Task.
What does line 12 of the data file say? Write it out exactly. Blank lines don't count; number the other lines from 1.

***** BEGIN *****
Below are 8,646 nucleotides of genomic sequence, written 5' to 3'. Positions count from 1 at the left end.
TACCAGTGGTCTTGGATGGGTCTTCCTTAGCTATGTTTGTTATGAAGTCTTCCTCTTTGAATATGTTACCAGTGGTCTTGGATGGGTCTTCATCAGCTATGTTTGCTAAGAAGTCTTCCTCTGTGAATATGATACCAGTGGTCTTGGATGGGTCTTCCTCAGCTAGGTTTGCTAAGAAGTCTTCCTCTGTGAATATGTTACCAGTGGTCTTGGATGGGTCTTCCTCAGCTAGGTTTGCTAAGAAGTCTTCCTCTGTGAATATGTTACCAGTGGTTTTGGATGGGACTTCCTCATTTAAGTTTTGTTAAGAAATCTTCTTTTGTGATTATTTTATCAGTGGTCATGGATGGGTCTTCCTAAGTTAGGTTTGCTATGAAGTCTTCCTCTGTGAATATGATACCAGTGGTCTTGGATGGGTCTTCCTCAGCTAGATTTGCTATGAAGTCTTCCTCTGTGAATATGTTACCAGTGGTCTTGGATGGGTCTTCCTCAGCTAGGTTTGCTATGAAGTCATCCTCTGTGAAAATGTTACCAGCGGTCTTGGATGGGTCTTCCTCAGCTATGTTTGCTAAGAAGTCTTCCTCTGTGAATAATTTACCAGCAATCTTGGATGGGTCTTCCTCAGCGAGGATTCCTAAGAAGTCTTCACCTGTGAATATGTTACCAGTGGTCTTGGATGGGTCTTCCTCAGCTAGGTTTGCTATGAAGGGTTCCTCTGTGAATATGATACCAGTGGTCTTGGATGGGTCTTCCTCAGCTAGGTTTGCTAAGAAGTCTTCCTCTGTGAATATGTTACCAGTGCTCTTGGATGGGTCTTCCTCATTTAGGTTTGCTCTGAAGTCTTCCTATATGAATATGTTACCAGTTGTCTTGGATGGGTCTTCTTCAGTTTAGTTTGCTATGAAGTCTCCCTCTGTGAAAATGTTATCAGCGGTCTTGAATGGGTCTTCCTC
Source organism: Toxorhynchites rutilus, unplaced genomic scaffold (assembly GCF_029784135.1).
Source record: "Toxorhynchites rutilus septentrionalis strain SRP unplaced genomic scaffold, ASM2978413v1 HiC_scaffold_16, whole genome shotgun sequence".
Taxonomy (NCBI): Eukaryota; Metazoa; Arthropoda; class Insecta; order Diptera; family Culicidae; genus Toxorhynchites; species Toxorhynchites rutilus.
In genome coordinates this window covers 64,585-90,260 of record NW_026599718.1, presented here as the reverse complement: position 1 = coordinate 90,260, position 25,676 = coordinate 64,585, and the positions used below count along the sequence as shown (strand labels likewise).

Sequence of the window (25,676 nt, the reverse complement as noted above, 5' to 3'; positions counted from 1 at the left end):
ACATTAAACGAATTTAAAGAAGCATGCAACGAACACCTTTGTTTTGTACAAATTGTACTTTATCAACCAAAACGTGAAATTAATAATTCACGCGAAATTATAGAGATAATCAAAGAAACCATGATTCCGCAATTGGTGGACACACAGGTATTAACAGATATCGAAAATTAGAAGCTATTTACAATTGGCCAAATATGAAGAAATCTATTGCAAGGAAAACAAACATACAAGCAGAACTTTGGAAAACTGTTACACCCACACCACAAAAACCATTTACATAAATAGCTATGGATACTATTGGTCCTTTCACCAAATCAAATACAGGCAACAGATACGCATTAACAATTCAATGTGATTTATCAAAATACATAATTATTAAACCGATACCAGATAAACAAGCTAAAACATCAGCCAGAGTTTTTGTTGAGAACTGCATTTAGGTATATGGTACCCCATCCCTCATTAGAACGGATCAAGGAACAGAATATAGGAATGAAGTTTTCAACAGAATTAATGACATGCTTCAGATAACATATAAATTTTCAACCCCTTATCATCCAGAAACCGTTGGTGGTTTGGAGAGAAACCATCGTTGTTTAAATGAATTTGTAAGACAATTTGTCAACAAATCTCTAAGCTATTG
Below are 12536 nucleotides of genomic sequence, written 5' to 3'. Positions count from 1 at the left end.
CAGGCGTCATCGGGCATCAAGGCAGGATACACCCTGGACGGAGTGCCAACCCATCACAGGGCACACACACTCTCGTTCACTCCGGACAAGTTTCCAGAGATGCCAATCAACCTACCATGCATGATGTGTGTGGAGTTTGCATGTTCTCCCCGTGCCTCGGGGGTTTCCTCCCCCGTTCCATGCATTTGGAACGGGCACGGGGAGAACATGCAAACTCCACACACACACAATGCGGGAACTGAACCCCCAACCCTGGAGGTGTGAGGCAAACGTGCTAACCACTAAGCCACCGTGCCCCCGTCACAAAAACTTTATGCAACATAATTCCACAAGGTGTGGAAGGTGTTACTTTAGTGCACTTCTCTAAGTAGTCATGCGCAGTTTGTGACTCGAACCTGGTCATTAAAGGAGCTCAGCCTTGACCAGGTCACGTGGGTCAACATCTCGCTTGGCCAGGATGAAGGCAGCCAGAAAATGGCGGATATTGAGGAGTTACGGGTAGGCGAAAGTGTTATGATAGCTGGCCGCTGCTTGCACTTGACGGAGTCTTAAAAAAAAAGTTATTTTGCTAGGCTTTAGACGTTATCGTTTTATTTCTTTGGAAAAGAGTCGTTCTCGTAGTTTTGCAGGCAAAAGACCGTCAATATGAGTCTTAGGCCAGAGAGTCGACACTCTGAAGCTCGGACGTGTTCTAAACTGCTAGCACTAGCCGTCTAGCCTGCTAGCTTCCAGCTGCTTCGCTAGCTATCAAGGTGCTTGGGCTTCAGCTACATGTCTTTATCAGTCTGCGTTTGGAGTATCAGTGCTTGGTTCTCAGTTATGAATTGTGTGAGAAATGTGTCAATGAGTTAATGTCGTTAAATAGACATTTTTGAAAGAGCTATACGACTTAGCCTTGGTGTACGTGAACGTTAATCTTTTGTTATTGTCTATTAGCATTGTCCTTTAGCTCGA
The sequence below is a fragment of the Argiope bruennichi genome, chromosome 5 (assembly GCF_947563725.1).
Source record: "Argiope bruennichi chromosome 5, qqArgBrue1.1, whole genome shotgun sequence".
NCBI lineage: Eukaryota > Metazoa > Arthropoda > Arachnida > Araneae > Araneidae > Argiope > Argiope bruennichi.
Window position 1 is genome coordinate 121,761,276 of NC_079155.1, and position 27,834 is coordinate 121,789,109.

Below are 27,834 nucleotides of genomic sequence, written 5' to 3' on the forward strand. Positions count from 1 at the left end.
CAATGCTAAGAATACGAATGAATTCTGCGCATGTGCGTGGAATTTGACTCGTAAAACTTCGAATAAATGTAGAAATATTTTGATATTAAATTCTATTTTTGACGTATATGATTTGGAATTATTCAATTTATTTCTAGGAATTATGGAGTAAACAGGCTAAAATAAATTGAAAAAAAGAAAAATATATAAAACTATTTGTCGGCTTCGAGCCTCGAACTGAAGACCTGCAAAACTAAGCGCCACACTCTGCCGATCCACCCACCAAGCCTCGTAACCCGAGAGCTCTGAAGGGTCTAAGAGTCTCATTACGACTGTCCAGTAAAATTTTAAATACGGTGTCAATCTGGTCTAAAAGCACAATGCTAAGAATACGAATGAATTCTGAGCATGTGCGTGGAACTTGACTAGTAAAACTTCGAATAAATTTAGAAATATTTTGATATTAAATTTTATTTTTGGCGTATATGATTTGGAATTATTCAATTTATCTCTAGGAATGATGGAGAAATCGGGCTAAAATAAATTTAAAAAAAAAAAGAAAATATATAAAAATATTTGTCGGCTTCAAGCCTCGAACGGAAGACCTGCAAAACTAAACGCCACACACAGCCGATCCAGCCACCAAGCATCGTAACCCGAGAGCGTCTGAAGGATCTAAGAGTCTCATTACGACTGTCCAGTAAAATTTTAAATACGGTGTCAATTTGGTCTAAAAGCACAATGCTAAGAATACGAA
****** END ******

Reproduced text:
Source record: "Argiope bruennichi chromosome 5, qqArgBrue1.1, whole genome shotgun sequence".